When setting order statuses in Opencart, the general rule of thought is that when an order comes in it is being processed, once it is shipped, it is shipped and after the customer receives it, it’s complete. Simple yes? But when using PayPal standard – the most popular payment method – this isn’t always so straightforward. … Continue reading
I’ve finally decided I need to start backing up my files to the cloud, especially now I’m working for myself full-time, and I only have myself to blame if I lose anything…
So, I thought I would take a look at a few options, and make side-by-side comparisons based on the current options, prices, size limits etc. and this is what I’ve come up with:
Recently a client of mine, who I designed a website back when responsive design was a low priority, asked if this could now be rectified.
My client’s potential customer base, like that of most people now, was seeing a steady increase in mobile browsing, so having a responsive site was becoming increasingly important.
The site as it stood, used a wide layout, with an image poking out of the main content area into a white background. On a small screen, such as on a mobile, this made for poor design, and difficult for users to navigate without zooming in and having to push the screen around in all directions.
So I went back into the style sheet for the website, and started making some changes. Firstly changing the main content width from a set “width” style to “max-width”, which meant when the screen width was below this figure, the width would fit automatically to the screen size. But this is also when you can see all the potential problems, such as elements being cut-off, sitting on top of one another, ugly alignments etc. I also found that the main image on the home page didn’t just need the styles changing, but the entire image changing altogether, as the large screen image is just too “landscape” for a small screen.
This image was one of the most problematic, and getting it to swap using media queries on smaller screen widths meant using a large div with a background image instead. There are other ways to do this, and I’m still looking into these, but the new site is certainly an improvement, and you can see from the images here.
Well, I’d let the old site go a bit stale and realised I’d fallen into the trap of spending so much time on client’s sites, I’d neglected my own!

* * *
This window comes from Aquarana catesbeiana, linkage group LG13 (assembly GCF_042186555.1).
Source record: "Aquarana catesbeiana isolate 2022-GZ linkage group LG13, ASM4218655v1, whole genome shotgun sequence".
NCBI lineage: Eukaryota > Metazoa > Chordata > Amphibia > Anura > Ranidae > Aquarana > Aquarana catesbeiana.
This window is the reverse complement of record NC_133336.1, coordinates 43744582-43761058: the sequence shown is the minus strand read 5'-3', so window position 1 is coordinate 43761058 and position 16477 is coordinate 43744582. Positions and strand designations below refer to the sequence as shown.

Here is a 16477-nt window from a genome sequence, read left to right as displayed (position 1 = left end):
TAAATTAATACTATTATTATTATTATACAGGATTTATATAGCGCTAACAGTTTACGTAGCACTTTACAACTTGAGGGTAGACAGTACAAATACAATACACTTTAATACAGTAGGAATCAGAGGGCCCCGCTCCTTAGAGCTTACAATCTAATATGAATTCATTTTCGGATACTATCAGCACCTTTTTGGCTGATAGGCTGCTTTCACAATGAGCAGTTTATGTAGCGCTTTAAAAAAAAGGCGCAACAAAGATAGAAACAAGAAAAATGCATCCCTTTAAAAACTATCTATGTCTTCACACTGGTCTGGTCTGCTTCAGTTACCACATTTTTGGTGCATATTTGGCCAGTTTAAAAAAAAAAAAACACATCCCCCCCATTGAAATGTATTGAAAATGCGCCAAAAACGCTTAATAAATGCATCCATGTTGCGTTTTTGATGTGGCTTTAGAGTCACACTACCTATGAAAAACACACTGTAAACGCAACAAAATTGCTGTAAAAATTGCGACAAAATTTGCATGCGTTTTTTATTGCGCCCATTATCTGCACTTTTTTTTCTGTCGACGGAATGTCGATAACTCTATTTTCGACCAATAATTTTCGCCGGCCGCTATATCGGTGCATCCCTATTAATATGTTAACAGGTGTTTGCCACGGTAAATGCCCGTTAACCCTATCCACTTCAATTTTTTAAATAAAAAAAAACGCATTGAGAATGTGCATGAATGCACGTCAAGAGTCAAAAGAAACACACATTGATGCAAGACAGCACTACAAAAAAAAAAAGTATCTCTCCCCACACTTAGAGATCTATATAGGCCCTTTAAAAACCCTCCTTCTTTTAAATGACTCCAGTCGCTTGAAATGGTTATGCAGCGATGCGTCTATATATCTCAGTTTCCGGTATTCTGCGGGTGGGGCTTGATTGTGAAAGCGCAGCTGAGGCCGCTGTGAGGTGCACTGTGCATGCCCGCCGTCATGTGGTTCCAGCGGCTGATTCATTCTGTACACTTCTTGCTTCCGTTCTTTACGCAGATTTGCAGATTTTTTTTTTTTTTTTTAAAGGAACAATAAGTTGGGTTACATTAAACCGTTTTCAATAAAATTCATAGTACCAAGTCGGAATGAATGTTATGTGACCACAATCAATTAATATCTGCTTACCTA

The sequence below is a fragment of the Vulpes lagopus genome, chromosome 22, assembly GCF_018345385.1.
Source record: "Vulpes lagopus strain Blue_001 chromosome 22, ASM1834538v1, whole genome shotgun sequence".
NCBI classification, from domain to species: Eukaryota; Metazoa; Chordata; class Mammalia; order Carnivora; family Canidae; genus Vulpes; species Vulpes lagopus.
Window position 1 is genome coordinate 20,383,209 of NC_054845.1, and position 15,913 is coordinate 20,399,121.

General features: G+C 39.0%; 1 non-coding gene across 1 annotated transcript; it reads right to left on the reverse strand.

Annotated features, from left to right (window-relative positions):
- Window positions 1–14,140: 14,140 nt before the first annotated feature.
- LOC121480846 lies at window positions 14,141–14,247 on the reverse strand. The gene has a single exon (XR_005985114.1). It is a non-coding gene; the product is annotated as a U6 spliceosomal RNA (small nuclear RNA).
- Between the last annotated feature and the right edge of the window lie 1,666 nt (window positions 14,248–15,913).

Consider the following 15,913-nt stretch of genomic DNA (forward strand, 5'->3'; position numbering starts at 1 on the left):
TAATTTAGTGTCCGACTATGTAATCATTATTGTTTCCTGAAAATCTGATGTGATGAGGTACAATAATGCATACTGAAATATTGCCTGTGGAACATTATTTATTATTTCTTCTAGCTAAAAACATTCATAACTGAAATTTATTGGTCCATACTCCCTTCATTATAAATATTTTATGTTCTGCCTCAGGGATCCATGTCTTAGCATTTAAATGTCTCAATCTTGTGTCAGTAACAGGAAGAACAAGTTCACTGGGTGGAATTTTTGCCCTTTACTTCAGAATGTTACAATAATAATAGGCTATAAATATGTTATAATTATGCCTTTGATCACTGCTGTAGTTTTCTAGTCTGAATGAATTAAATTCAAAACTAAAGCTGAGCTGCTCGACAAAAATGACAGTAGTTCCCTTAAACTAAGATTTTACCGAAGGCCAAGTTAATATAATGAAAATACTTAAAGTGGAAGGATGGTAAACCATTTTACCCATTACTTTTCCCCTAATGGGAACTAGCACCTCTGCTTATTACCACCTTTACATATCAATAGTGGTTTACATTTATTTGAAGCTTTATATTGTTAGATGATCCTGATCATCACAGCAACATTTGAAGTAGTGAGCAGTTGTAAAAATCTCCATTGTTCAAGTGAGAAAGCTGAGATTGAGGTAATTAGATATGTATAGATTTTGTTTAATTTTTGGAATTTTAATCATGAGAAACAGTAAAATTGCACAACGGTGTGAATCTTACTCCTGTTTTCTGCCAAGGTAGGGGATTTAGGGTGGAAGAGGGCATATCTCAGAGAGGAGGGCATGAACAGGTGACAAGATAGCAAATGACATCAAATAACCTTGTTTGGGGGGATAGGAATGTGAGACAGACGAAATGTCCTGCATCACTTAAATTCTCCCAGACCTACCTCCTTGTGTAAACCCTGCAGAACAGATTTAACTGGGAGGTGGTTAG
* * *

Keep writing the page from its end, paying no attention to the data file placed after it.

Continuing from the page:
Anyway, there’s plenty more to do, but I’ve used it as a chance to try out some techniques I’ve been interested in for a while. One of these is the masonry tiling effect which I’ve used on the main portfolio page. This means that each element falls into place like a piece of a jigsaw.
The main site uses WordPress, of which I am now a huge fan. Certain changes and add-ons in recent years have made this now the perfect CMS for most projects, and I will likely be using it on many future ventures.
Anyone who is familiar with my site probably thinks I have an obsession with green.
But this isn’t true – I can appreciate every colour in a rainbow’s spectrum, but I will admit that the colour green does hold a special place for me.
Green is used on my site to tie in with the jungle theme derived from the name, with green being the predominant colour for plants in nature. It is thought that this association with nature is what gives green its calming properties, and has made it a popular choice in decorating when a relaxing effect is desired.
It was for this reason that a green colour scheme was used on a recent website I worked on (no – not my own ;o).
Sandy Farley is Psychosexual therapist based in Leicestershire, and commissioned the site www.sandyfarley.co.uk
The site design is based on a corporate theme that is also used on her promotional literature and business cards.
But whereas green was used in sharp contrast on my own site against black and white for a contemporary look, pastel shades of green against light greys were used on Sandy’s site for a tranquil appeal.